One of the best teacher resources is simply a map! It's easy to talk to your kids about what kinds of crops are grown in your own area of the country, and then what kinds of crops are grown in other areas. For example, if you live in the Great Plains, wheat is surely on the list of top crops, and if you live in New England, cranberries are produced in abundance. You could even read some books about this kind of thing, just to drive the point home that different things are grown in different areas. Whether or not a certain crop will thrive depends on the temperature, amount of rain, type of soil, etc.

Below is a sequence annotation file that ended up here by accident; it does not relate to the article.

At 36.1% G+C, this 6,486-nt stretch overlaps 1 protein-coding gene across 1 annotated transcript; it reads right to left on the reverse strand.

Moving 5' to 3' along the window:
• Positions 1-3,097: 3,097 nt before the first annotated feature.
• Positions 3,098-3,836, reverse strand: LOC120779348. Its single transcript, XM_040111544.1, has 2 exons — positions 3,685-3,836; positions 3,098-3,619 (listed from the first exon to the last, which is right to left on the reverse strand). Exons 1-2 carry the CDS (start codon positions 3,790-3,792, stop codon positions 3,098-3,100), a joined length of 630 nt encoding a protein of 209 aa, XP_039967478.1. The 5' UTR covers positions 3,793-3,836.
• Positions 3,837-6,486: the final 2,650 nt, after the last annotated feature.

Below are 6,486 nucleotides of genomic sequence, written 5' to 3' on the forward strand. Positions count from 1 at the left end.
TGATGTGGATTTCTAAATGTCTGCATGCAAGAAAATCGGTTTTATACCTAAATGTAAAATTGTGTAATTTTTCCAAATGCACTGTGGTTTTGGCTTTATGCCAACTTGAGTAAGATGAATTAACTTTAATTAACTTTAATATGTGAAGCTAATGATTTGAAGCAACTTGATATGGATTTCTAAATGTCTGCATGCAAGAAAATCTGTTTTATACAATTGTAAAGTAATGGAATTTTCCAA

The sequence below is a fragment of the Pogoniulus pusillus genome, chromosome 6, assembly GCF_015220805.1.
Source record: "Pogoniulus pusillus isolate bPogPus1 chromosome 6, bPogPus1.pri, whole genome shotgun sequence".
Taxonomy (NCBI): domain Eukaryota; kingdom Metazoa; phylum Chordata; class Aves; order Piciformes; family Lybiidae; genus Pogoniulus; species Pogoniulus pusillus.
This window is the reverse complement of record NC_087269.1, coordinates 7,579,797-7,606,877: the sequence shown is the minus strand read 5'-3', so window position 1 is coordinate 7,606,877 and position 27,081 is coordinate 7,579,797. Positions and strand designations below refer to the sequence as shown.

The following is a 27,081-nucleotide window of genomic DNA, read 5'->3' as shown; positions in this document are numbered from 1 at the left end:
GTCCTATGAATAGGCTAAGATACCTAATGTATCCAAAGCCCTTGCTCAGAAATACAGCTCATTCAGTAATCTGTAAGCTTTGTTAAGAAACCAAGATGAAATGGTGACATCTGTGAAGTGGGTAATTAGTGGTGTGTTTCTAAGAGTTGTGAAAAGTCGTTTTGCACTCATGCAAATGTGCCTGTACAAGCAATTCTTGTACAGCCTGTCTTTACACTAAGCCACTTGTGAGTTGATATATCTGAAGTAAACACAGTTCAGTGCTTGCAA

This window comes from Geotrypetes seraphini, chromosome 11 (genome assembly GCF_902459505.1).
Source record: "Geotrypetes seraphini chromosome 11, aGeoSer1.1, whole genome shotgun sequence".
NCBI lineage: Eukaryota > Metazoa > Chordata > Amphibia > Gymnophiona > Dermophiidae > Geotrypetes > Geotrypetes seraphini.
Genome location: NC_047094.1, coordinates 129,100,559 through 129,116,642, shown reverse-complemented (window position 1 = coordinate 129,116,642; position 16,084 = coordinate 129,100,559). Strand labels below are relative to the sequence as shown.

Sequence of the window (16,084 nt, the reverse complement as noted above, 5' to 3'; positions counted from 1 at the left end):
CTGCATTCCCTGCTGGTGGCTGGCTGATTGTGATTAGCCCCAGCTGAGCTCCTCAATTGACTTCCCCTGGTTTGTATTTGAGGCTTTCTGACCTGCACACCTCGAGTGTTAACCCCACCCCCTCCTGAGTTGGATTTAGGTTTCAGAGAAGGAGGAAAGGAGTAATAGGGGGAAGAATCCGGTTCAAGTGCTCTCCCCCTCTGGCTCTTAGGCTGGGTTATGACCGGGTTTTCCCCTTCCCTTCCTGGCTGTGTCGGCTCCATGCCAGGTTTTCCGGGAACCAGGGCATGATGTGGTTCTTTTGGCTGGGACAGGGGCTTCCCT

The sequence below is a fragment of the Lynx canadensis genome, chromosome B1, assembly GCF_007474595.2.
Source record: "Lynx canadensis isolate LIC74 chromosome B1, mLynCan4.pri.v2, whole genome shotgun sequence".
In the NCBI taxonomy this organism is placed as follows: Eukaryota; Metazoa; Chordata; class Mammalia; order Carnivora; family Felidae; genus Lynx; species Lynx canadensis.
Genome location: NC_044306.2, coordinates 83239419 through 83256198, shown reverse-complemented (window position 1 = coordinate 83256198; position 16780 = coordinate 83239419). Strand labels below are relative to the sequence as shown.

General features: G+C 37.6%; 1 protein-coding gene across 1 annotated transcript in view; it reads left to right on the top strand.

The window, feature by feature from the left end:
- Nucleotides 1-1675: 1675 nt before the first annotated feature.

If you'd like to expand this and learn more about each state, here are some geography games to help. It may be helpful to check out library books about different states and learn a little about them, including the food crops that are grown. Here's an online resource from the Environmental Protection Agency (EPA) that can give you some background on which crops are grown where. The point is to open a dialogue with your kids about where their food is grown, and just supplement that discussion with a few other resources as you see fit. Discover the answers together and make food geography part of your nutrition curriculum!